Praying for wisdom

Big words relating to interpreting the Bible and the study of *how* we determine what God wants us to do.

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Praying for wisdom

Post by JSM17 » Sat Jan 19, 2008 6:45 am

James 1:5
5 If any of you lacks wisdom, let him ask of God, who gives to all liberally and without reproach, and it will be given to him.

I have been studying the book of James for about a month now. It has taken me a month just to get through the first chapter. I am amazed at how much there is in this small letter.

I have notice many who use this verse as a way for them to pray for all kinds of wisdom, but I see James telling us to pray for a special wisdom dealing with certain issues.

What are your thoughts on how we should view this passage and should we be praying for wisdom that God has not called us to ask for, what is our motivation in asking for wisdom outside of this text?

I am under the deep conviction that we must take in account the context, but many do not, when using this verse.

Look forward to hearing everyones thoughts. flaming fire taking vengeance on those who do not know God, and on those who do not obey the gospel of our Lord Jesus Christ.9 These shall be punished with everlasting destruction from the presence of the Lord and from the glory of His power...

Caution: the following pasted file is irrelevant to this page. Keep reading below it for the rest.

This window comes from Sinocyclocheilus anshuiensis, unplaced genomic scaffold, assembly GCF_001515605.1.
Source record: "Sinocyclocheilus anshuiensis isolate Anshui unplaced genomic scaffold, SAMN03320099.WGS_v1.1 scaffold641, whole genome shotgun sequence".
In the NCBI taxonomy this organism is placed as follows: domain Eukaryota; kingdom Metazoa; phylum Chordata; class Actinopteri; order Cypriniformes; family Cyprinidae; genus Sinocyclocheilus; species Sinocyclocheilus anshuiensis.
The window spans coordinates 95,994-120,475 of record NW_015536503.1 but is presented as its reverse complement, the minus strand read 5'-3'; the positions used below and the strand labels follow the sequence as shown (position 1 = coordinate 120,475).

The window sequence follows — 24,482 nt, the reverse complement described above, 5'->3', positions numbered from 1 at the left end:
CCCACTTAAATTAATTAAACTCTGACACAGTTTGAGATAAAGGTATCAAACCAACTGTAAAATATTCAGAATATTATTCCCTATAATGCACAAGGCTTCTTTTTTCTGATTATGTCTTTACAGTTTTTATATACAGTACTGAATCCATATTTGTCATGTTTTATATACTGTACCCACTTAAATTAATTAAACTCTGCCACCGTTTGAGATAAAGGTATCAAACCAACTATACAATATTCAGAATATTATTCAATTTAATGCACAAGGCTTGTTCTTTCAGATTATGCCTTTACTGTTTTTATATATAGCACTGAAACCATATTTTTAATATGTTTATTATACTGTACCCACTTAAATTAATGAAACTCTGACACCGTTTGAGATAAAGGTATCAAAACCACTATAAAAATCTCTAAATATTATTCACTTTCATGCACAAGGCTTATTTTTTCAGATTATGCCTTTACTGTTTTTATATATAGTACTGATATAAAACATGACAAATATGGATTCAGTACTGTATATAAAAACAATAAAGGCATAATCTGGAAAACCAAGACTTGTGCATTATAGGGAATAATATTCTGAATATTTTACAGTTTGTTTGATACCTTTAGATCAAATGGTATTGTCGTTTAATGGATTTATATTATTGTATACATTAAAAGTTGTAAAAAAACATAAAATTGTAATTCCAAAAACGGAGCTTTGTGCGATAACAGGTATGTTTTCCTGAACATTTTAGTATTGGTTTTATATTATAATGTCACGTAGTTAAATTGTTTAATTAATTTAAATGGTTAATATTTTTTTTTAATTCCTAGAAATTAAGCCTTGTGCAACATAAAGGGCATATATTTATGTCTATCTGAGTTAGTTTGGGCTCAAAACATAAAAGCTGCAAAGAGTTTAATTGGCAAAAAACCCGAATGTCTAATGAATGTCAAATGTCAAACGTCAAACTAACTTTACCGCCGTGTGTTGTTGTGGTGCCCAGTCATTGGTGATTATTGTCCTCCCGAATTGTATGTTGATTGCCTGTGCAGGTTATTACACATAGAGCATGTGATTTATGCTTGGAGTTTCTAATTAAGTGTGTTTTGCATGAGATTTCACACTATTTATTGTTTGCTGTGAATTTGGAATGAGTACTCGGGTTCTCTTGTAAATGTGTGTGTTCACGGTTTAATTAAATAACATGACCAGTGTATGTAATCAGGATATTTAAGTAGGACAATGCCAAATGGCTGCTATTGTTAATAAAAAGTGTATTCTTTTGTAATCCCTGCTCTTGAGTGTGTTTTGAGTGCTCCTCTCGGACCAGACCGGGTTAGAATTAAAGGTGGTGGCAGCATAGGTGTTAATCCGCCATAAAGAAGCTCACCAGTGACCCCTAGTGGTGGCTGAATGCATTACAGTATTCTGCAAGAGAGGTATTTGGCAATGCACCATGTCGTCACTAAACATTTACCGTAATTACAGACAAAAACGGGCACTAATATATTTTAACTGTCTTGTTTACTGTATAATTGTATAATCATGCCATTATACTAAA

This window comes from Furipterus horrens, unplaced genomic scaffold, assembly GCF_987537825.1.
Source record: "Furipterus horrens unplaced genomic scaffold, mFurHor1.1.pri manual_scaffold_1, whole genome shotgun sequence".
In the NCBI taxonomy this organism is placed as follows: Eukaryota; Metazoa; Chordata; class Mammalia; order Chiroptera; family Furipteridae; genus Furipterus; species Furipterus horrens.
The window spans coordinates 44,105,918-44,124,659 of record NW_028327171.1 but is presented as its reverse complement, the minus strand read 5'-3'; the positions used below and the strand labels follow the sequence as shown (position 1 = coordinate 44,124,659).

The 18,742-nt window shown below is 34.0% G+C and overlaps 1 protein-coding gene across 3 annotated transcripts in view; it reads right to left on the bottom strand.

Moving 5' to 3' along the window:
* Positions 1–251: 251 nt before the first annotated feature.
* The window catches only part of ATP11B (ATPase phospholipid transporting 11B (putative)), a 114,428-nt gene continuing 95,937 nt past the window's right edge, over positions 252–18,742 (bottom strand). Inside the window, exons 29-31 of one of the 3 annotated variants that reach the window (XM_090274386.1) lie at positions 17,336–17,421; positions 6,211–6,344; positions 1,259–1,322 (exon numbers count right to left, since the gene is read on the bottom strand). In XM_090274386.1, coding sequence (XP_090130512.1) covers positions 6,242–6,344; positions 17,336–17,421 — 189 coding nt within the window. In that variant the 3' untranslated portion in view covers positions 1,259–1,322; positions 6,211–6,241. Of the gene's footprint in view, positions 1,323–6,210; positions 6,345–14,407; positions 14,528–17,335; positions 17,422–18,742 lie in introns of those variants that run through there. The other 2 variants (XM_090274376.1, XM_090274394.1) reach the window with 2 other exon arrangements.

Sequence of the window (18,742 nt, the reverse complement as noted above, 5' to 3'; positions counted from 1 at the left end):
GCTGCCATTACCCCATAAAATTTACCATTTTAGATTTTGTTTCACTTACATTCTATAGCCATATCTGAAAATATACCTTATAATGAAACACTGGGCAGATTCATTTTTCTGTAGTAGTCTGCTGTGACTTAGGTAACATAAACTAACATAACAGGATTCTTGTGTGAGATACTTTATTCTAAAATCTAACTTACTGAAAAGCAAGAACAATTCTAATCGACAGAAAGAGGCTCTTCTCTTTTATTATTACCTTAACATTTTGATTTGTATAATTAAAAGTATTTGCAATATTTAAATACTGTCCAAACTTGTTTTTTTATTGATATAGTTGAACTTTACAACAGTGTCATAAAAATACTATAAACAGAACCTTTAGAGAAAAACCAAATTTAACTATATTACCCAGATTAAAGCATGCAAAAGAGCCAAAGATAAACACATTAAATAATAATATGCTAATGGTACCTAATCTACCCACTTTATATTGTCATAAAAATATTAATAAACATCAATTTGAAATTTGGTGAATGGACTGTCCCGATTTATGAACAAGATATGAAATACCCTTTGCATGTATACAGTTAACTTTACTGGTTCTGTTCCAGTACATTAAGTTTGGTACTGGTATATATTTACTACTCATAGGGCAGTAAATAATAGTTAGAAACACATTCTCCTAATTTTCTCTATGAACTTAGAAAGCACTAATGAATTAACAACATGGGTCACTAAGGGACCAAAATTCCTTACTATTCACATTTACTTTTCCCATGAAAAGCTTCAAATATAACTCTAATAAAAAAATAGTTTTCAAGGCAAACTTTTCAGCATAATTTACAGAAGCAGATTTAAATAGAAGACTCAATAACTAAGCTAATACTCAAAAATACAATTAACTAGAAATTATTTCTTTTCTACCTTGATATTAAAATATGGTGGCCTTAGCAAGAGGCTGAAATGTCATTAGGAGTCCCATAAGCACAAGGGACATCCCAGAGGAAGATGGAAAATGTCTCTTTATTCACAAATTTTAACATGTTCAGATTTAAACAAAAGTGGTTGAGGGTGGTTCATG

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Post by m273p15c » Tue Jan 22, 2008 10:21 pm

I agree that there are definite limitations on this promise. It was not intended to cover getting help on finishing one's G.E.D., graduating from college, discovering a new wonder drug, etc. The wisdom under discussion in this context is spiritual:
James wrote:My brethren, count it all joy when you fall into various trials, knowing that the testing of your faith produces patience. But let patience have its perfect work, that you may be perfect and complete, lacking nothing. If any of you lacks wisdom, let him ask of God, who gives to all liberally and without reproach, and it will be given to him. But let him ask in faith, with no doubting, for he who doubts is like a wave of the sea driven and tossed by the wind. For let not that man suppose that he will receive anything from the Lord; he is a double-minded man, unstable in all his ways. (James 1:2-8)